Case study: fake cable leaves customer $30,000 out of pocket

CCCA_cablingThe perils of buying cabling from dubious sources are revealed in a case study from the Communications Cable and Connectivity Association (CCCA).

The US trade body - which represents cabling manufacturers, distributors and material suppliers - has just published details of an incident in which a company purchased low-cost communications cabling to use on a project that failed to meet specifications.

The company behind the project had succumbed to the lure of buying cheap materials and ended up buying cabling with a legend that included an unauthorized counterfeit certification mark from a recognized testing agency, and was also of type that is non-compliant for use in communications, said the CCCA.

The issue was spotted by New York-based contractor BN Systems, whose vice president of operations - Mark Rewers - said: "Our crews showed up to do the prep work and realized that the cable the customer was supplying was not the well-known brand that had been specified for installation and warranty."

"We examined the box and had never heard of the brand before," continues Rewers. "We couldn’t find any specifications or verification of the UL number. After a little more research, we realised that the cable was constructed with copper clad aluminium conductors, which is actually banned in New York City for use as communications cable."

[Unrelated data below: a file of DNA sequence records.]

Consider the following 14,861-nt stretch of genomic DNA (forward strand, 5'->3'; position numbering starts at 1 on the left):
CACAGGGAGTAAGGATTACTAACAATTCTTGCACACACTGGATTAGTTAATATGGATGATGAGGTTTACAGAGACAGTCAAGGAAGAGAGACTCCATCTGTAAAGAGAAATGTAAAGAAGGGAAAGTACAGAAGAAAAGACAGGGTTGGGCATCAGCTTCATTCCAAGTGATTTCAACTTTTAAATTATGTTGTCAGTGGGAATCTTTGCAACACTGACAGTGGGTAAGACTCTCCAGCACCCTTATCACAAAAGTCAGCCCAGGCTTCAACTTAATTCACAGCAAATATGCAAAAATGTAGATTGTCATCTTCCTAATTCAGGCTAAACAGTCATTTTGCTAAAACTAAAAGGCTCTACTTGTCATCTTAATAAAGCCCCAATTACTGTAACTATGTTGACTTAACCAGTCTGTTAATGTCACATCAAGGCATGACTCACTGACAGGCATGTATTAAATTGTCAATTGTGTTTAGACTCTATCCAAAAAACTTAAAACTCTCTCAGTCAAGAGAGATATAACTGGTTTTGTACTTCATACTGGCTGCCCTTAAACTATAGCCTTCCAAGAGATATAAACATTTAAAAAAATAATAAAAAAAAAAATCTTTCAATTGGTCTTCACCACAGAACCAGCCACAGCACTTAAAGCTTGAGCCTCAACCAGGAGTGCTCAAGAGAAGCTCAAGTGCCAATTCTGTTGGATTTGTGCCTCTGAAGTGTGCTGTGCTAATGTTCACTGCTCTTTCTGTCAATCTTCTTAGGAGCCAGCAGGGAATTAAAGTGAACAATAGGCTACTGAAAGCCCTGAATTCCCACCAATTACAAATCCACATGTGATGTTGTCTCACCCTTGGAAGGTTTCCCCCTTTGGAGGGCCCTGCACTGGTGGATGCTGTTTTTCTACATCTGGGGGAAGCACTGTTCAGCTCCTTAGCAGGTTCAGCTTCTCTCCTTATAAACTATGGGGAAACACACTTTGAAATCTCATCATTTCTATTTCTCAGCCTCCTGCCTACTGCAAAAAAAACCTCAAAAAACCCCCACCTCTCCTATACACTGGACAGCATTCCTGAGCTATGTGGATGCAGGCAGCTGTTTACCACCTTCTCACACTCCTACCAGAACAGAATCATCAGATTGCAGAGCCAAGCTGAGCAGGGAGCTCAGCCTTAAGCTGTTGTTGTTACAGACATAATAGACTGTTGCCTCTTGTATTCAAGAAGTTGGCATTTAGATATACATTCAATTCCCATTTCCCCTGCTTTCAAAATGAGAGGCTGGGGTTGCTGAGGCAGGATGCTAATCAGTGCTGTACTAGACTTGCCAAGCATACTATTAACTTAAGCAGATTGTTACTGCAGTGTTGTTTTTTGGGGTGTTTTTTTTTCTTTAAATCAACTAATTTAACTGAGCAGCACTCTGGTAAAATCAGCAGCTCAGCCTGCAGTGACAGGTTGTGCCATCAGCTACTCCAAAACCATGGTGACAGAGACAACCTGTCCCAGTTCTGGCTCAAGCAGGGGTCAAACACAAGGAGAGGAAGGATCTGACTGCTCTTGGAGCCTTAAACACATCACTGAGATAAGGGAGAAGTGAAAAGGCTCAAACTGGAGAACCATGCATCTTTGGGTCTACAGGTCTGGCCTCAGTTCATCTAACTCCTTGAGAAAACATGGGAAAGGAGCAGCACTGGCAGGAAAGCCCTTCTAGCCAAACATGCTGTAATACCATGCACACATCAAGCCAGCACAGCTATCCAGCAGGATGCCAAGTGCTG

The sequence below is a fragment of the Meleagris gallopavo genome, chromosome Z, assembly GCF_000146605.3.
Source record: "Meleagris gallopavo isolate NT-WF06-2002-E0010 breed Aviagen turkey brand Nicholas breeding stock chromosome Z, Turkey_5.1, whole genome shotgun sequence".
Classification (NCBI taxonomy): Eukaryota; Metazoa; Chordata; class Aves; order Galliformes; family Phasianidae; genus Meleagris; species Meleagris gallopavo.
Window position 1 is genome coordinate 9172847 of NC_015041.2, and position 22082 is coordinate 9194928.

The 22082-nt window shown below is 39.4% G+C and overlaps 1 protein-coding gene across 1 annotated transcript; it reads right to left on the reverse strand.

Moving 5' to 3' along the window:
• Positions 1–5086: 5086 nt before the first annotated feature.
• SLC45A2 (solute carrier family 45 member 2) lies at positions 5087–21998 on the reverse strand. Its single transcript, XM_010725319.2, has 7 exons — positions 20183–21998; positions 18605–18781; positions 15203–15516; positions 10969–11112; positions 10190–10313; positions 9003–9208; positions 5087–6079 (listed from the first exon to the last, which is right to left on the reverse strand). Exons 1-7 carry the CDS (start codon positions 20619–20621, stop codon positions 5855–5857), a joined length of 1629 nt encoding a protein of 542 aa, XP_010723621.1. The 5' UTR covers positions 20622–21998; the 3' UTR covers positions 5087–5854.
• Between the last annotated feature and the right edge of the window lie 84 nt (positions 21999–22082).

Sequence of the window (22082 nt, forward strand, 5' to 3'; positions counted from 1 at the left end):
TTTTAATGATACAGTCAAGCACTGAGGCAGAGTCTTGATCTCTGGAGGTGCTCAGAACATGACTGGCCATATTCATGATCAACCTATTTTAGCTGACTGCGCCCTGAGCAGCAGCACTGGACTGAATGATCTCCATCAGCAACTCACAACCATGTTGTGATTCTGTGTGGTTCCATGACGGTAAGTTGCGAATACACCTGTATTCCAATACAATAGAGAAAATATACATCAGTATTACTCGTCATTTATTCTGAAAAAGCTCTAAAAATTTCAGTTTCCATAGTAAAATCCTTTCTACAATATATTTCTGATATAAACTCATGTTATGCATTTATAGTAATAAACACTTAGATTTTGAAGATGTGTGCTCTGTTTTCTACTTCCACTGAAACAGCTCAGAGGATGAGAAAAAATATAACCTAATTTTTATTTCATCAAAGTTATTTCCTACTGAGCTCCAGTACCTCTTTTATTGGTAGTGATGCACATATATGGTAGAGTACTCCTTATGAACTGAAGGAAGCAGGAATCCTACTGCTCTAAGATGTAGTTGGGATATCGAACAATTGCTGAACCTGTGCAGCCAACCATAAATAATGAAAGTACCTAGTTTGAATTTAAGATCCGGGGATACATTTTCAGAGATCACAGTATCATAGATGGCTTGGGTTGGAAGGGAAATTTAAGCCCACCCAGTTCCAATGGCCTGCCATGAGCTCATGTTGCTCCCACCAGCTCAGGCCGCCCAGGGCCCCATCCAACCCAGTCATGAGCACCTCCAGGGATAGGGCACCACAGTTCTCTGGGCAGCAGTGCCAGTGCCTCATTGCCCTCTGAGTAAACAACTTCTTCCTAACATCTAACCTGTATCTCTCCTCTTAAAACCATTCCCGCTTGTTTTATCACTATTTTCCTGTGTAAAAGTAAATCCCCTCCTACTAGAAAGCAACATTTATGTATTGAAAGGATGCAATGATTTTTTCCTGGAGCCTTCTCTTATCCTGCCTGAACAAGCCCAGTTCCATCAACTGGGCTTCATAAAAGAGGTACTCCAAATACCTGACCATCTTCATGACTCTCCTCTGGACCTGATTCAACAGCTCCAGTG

Unable to either use or sell on the cable, the customer eventually had to write off the costs associated with the purchase - to the tune of around $30,000.

"My word of warning to others is to not accept any substitutes unless you are 100 per cent sure it is UL listed," said Rewers. "And I personally will no longer let my customers buy their own cable."

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